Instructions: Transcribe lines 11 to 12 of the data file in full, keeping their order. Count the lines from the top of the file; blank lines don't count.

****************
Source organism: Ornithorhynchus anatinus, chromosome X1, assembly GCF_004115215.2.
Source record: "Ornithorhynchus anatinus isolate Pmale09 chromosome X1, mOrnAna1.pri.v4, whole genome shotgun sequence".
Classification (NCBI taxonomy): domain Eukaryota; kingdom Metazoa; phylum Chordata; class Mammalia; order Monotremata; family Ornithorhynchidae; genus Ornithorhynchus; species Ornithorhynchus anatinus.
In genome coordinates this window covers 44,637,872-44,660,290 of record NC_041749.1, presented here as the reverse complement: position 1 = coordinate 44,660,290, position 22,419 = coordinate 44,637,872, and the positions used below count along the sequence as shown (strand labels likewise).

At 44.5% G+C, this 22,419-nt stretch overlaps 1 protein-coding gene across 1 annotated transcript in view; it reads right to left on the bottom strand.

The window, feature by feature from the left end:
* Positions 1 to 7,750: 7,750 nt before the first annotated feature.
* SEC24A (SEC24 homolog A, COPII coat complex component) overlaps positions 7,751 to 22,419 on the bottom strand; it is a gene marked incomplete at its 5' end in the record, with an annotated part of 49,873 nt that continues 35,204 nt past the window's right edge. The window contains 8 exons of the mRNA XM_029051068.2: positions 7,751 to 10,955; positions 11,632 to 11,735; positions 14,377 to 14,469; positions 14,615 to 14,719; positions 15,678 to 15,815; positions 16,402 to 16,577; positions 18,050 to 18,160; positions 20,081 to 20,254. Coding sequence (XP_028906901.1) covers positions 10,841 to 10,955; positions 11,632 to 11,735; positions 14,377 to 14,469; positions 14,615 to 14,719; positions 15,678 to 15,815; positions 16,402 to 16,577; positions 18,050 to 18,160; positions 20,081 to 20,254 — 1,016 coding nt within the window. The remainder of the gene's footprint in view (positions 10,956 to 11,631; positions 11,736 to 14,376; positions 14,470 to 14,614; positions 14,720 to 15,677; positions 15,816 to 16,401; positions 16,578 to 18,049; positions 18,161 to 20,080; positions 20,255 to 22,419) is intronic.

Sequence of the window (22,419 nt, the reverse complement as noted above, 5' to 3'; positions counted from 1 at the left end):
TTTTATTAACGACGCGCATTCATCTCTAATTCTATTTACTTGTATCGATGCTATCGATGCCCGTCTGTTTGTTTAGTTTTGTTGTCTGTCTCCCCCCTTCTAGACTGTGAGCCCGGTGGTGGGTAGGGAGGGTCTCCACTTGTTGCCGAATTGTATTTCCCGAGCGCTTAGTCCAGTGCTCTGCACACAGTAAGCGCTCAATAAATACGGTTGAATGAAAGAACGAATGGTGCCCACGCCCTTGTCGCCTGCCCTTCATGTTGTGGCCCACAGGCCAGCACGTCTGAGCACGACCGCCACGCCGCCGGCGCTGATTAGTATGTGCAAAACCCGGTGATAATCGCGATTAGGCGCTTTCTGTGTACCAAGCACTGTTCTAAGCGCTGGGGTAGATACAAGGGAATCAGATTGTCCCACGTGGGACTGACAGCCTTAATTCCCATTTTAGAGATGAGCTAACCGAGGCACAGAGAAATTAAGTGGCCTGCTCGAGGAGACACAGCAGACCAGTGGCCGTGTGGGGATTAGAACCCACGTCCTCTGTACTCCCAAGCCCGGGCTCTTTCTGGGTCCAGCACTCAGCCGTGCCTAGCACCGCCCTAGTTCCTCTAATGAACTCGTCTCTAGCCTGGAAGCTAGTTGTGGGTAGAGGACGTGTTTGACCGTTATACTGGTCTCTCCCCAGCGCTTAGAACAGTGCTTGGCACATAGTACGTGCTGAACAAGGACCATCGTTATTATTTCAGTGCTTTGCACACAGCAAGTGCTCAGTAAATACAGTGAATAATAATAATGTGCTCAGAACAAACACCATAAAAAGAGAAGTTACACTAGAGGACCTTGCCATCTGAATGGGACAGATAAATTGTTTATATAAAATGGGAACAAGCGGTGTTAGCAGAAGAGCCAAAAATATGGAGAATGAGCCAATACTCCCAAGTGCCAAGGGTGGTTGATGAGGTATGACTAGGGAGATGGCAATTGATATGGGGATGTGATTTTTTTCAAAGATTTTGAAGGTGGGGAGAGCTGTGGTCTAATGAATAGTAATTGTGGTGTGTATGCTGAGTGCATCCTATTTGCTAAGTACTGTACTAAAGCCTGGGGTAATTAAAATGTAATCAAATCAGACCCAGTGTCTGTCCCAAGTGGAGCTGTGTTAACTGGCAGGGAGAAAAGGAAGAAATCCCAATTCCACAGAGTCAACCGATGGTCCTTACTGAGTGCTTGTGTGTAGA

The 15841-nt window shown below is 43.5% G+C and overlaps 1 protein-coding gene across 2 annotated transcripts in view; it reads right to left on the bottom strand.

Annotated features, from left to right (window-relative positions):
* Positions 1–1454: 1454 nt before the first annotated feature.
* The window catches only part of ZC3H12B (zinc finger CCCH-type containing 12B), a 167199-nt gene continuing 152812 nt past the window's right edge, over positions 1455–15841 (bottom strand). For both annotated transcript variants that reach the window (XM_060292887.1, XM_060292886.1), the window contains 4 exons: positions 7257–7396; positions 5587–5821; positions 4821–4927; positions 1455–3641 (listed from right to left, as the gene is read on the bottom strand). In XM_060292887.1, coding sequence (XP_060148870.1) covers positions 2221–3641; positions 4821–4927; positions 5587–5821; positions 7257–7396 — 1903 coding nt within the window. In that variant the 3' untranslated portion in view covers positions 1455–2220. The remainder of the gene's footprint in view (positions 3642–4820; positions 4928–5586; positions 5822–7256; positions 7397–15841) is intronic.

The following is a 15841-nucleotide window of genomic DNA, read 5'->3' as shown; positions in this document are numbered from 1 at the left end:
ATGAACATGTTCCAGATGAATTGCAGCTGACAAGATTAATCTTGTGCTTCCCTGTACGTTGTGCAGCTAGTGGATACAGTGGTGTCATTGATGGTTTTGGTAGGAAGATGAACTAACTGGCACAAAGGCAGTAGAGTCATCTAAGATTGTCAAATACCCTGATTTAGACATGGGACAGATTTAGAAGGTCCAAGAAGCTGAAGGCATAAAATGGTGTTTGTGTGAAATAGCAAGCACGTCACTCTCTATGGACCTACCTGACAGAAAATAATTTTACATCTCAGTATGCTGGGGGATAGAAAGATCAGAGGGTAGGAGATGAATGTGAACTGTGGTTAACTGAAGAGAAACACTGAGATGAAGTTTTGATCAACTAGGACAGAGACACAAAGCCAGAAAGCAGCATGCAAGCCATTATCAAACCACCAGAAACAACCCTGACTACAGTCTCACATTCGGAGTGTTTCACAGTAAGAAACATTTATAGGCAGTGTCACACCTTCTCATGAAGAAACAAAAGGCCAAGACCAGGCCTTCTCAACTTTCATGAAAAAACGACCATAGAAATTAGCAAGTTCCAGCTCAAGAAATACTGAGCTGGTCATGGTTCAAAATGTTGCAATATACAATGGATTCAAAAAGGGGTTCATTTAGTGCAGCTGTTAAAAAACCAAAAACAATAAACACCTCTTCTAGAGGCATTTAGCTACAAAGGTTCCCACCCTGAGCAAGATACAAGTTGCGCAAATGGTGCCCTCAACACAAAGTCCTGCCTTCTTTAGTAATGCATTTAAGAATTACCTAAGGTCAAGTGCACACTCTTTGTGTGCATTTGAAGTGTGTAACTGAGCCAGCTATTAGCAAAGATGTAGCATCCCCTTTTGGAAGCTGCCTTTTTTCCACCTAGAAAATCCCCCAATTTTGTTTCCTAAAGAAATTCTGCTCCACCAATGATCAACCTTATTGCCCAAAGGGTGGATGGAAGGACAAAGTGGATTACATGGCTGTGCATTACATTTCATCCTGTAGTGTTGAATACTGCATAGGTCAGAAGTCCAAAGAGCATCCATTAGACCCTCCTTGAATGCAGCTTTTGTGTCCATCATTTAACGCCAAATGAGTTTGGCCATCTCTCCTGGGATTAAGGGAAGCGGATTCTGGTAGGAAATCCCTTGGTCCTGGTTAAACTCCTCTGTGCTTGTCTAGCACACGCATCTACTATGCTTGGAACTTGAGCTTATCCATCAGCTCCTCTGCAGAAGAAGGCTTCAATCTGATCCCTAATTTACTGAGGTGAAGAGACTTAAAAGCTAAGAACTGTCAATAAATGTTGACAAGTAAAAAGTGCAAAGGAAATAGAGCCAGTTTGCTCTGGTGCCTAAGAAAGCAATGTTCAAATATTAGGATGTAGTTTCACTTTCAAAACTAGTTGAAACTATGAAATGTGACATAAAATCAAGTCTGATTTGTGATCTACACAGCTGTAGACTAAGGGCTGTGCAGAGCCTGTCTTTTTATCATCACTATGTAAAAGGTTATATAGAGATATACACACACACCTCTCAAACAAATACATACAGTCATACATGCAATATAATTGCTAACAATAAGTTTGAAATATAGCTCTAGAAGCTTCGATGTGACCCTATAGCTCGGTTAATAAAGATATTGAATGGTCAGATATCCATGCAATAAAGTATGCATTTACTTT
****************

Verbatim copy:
The 15841-nt window shown below is 43.5% G+C and overlaps 1 protein-coding gene across 2 annotated transcripts in view; it reads right to left on the bottom strand.

Annotated features, from left to right (window-relative positions):